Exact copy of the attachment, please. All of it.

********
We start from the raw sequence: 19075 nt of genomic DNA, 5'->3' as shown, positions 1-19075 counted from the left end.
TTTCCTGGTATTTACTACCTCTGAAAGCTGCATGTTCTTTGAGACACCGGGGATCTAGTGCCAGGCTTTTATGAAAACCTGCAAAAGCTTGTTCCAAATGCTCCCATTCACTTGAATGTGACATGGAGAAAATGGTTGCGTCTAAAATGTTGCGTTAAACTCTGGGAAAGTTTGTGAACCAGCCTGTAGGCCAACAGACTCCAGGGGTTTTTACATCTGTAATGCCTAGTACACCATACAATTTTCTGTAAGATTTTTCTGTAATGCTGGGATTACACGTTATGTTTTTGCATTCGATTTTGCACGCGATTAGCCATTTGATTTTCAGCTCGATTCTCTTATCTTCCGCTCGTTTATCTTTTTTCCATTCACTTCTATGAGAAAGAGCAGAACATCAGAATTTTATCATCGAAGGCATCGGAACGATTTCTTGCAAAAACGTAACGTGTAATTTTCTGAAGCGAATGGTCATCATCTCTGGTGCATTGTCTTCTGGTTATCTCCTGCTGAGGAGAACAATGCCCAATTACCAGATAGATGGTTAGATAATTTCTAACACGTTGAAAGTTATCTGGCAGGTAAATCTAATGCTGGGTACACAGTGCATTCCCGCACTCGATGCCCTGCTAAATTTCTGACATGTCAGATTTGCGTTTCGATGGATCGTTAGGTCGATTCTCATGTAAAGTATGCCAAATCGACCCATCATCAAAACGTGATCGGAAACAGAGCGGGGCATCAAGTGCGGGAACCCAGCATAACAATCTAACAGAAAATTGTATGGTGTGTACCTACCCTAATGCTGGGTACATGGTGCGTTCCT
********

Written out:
We start from the raw sequence: 19075 nt of genomic DNA, 5'->3' as shown, positions 1-19075 counted from the left end.
TTTCCTGGTATTTACTACCTCTGAAAGCTGCATGTTCTTTGAGACACCGGGGATCTAGTGCCAGGCTTTTATGAAAACCTGCAAAAGCTTGTTCCAAATGCTCCCATTCACTTGAATGTGACATGGAGAAAATGGTTGCGTCTAAAATGTTGCGTTAAACTCTGGGAAAGTTTGTGAACCAGCCTGTAGGCCAACAGACTCCAGGGGTTTTTACATCTGTAATGCCTAGTACACCATACAATTTTCTGTAAGATTTTTCTGTAATGCTGGGATTACACGTTATGTTTTTGCATTCGATTTTGCACGCGATTAGCCATTTGATTTTCAGCTCGATTCTCTTATCTTCCGCTCGTTTATCTTTTTTCCATTCACTTCTATGAGAAAGAGCAGAACATCAGAATTTTATCATCGAAGGCATCGGAACGATTTCTTGCAAAAACGTAACGTGTAATTTTCTGAAGCGAATGGTCATCATCTCTGGTGCATTGTCTTCTGGTTATCTCCTGCTGAGGAGAACAATGCCCAATTACCAGATAGATGGTTAGATAATTTCTAACACGTTGAAAGTTATCTGGCAGGTAAATCTAATGCTGGGTACACAGTGCATTCCCGCACTCGATGCCCTGCTAAATTTCTGACATGTCAGATTTGCGTTTCGATGGATCGTTAGGTCGATTCTCATGTAAAGTATGCCAAATCGACCCATCATCAAAACGTGATCGGAAACAGAGCGGGGCATCAAGTGCGGGAACCCAGCATAACAATCTAACAGAAAATTGTATGGTGTGTACCTACCCTAATGCTGGGTACATGGTGCGTTCCT